New oral treatment for uterine fibroids

Ryeqo (relugolix/estradiol/norethisterone) is indicated to treat moderate to severe symptoms of uterine fibroids.

 Uterine fibroids are a common cause of heavy menstrual bleeding and pain. | GETTY IMAGES
Uterine fibroids are a common cause of heavy menstrual bleeding and pain. | GETTY IMAGES

Ryeqo contains 40mg relugolix, 1mg estradiol, and 500 microgram norethisterone acetate. The film-coated tablets are taken once daily.

Relugolix is a GnRH receptor antagonist that inhibits the release of luteinizing hormone and follicle-stimulating hormone, thereby suppressing ovulation. It is combined with estradiol to alleviate symptoms associated with a hypoestrogenic state, and norethisterone to reduce the oestrogen-induced risk of endometrial hyperplasia.

Treatment with Ryeqo usually results in reduced menstrual blood loss or amenorrhoea within the first 2 months of treatment, and provides adequate contraception after being taken as indicated for at least 1 month. Alternative contraception must be used as soon as treatment is discontinued.

Dual X-ray absorptiometry is recommended before starting treatment in patients with risk factors for osteoporosis or bone loss, and after 1 year in all patients. The risk of venous or arterial thromboembolism has not been established but patients should be advised to urgently report symptoms. 

Menstrual blood loss

Researchers assessed the efficacy and safety of the relugolix/estradiol/norethisterone combination in two replicate, randomised, double-blind, placebo-controlled 24-week phase III trials in patients aged 18–50 years with heavy menstrual bleeding associated with uterine fibroids.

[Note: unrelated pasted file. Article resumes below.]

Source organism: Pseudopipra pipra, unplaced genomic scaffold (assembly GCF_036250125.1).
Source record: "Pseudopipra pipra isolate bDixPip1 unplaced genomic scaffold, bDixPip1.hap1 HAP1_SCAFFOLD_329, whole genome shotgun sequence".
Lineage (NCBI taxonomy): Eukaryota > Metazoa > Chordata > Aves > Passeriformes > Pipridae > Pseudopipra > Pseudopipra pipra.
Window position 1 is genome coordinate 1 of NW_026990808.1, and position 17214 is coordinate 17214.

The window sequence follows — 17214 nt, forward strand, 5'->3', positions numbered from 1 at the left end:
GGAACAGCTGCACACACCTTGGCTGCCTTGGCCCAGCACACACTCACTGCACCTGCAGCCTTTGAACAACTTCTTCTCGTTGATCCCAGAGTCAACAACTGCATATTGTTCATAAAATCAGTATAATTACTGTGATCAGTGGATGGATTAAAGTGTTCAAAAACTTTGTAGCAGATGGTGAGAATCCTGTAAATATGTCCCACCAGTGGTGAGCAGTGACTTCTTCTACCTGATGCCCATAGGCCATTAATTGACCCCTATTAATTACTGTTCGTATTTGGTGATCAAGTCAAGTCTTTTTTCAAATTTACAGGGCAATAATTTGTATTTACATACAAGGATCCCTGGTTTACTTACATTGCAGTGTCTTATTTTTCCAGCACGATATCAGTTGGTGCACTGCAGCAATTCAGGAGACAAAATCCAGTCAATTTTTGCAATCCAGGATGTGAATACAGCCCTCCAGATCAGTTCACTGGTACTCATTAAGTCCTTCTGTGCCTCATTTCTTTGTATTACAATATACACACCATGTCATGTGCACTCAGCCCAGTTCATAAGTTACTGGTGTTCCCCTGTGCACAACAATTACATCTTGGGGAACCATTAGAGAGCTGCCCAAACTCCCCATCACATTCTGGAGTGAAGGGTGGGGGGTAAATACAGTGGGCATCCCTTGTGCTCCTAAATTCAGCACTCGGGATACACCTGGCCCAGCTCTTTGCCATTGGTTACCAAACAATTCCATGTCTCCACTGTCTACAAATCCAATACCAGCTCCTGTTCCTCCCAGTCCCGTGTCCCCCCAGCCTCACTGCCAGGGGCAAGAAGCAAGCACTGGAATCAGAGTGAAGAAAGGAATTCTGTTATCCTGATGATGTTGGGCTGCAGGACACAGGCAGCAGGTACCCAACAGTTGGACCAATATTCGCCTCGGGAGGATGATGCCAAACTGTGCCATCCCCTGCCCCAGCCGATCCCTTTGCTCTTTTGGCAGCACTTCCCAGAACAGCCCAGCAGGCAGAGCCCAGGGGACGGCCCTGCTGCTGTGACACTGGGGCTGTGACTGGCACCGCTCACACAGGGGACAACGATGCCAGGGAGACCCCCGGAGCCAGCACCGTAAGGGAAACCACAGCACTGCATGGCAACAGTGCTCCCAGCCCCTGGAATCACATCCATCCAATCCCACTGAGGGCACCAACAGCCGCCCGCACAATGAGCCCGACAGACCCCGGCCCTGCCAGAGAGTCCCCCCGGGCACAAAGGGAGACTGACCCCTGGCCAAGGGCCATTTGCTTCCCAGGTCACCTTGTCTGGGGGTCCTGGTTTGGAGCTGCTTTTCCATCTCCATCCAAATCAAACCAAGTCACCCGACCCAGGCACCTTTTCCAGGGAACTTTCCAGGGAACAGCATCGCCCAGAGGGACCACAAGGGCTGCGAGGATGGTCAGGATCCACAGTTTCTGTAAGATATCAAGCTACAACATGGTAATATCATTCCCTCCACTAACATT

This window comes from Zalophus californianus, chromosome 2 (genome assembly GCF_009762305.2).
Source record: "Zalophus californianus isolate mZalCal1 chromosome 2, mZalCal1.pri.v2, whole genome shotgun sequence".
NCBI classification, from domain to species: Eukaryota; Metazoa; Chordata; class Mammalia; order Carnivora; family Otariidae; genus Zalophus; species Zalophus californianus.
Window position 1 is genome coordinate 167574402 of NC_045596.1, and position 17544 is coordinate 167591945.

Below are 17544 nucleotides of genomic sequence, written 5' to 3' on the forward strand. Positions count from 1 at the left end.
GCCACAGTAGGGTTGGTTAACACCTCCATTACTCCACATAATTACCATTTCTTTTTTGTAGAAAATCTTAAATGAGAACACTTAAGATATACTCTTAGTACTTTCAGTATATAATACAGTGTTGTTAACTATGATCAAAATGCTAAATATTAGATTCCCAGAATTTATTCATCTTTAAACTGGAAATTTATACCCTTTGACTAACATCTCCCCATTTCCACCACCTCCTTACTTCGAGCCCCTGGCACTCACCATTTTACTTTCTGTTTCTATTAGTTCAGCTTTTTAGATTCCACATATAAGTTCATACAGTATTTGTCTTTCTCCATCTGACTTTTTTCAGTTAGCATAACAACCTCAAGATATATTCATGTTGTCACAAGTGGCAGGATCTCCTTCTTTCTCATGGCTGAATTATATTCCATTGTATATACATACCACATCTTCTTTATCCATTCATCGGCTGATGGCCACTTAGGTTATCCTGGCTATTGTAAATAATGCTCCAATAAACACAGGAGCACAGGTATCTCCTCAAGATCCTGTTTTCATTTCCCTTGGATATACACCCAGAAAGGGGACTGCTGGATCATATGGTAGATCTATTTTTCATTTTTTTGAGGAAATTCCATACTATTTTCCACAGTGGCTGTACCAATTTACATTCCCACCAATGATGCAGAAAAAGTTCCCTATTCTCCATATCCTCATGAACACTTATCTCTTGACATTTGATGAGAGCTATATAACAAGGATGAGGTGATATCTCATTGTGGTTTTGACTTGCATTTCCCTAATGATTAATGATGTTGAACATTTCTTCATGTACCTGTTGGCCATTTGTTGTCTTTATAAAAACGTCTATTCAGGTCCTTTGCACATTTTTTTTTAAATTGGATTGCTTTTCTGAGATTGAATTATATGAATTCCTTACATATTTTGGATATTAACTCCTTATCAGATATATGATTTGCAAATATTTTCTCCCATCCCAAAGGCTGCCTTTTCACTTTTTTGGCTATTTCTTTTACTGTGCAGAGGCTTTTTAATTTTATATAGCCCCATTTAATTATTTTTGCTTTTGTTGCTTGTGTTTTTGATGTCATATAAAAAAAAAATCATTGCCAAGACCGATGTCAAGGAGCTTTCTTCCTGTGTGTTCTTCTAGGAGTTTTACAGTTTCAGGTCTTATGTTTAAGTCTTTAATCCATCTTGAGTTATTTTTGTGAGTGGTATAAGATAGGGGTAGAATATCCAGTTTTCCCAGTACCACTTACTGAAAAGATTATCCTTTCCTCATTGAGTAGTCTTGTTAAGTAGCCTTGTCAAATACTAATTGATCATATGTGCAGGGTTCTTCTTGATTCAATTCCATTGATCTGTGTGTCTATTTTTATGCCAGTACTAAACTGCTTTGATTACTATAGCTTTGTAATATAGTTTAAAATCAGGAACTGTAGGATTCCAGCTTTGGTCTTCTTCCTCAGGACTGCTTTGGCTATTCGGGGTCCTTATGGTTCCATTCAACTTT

Participants were randomised to receive once-daily placebo, relugolix combination therapy, or delayed relugolix combination therapy (relugolix 40mg as monotherapy, followed by relugolix combination therapy, each for 12 weeks). The primary efficacy endpoint in both trials was the percentage of participants with a response in the relugolix combination therapy group compared with the placebo group. Response was defined as menstrual blood loss less than 80ml and at least 50% less in volume than baseline. 

The investigators randomised 388 women in the first trial and 382 in the second trial. Among patients who received relugolix combination therapy, 73% of those in the first trial and 71% of those in the second trial had a response, compared with 19% and 15%, respectively, of those in the placebo groups (p<0.001 for both comparisons).

Both relugolix combination therapy groups showed significant improvements compared with the placebo groups in six of seven key secondary endpoints, including measures of menstrual blood loss (including amenorrhoea), pain, distress from bleeding and pelvic discomfort, anaemia, and uterine volume, although not fibroid volume.

The incidence of adverse events was similar with relugolix combination therapy and placebo. Bone mineral density was also comparable with relugolix combination therapy and placebo.

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